Whakanewha is the only regional park I haven’t posted about, and it is located on Waiheke Island. Sculpture on the Gulf is coming up, from January 26 through February 19. There are many other places I need to visit on Waiheke as well.
It is likely some seals were killed in the landslides.
It was fortunate timing, however, as many would have been out at sea feeding ahead of pupping season.
It was unlikely there were pups at the waterfall at the time of the earthquake, Morrissey said.
The waterfall was not yet accessible, so it was unclear if it remained intact, but due to the surrounding damage it was unlikely to have survived.
When the seals returned in the coming weeks they would not recognise their home, Morrissey said.
“Those seals generally come back to the area where they were born. They’ll go in there and it won’t be like anywhere they recognise before, so they’ll probably just go and breed on other parts of the coast.”
Since many seals probably survived, the seal colony itself will have survived in some form as well, but the Ohau Stream Waterfall is a unique place, and if destroyed, is a huge loss.
The waterfall, pool, and the small glade around them are a special place at any time of year, but between April and October the place becomes a baby seal daycare, as their mothers leave them to frolic in the pool while they go out to fish in the Pacific Ocean.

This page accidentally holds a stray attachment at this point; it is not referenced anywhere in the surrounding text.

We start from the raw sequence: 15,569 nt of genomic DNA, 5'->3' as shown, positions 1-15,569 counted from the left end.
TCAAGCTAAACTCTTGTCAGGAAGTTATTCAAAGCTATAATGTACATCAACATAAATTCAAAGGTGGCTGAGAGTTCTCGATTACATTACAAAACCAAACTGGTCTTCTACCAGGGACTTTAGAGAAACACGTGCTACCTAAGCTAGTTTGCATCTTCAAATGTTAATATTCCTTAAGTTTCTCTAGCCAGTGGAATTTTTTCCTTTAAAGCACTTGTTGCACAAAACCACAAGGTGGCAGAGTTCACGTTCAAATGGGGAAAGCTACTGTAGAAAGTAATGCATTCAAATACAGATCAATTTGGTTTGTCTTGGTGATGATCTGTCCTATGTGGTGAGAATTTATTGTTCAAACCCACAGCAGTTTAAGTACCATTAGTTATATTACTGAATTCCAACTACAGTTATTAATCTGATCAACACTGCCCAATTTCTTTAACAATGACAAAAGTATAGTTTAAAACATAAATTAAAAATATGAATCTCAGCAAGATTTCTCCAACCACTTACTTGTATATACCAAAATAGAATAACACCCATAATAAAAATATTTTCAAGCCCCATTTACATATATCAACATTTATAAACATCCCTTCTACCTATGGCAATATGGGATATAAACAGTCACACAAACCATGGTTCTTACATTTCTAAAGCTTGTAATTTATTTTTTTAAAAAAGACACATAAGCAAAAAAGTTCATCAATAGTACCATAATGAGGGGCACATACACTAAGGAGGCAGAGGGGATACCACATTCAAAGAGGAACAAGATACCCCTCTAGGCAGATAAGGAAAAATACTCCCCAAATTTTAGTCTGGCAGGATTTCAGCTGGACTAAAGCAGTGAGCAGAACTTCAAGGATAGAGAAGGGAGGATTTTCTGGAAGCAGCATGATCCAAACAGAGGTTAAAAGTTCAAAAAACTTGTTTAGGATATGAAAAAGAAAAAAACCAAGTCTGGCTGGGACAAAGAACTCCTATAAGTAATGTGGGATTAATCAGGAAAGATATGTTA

I read online that someone had seen the carpark at the start of the short walk to the waterfall intact, so there is some hope that the waterfall and stream survived. I really hope to see this place again!
If the Ohau Waterfall pool is lost forever, it is reminiscent of the Pink and White Terraces, natural wonders of New Zealand, reportedly the largest silica sinter deposits on earth, lost and thought destroyed in the 1886 eruption of Mount Tarawera. Read this article on the always helpful Wikipedia for more on the Pink and White Terraces and their partial rediscovery.
The coastline around Kaikoura has been altered forever, with the seabed in the area raised a meter or more in places by the quake.
Even without a “before” picture it’s easy to see where the coastline used to be, and the new upraised land.
Aerial photographs (above) show the seabed uplift north of Kaikoura – estimated to be between 2 – 2.5 metres. Photo Credit: Tonkin+Taylor (@TonkinTaylor) [https://pbs.twimg.com/media/CxRXB1YVEAA_ipz.jpg] New Zealand, South Island Earthquake November 14, 2016 East Coast South Island; 91km northeast Christchurch; Kaikoura
Today I was told that locals were recently out moving hundreds of paua, left high and dry by the changes to the coast, in hopes of saving the local population, and eating dozens of local lobsters, while worrying that they might be the last from the area for some time.
For more pictures of Kaikoura’s altered coastline, click here.
Also see this article in the New Zealand Herald.
The video below shows an attempt to drive from Parnassus to Kaikoura. One of the two tunnels just south of Kaikoura is open, but he doesn’t make it much further.
Google Maps, characteristically up to date, doesn’t currently show SH 1 as an option for this trip.
Steppin' the miles, enjoying the view, bringing it all to you.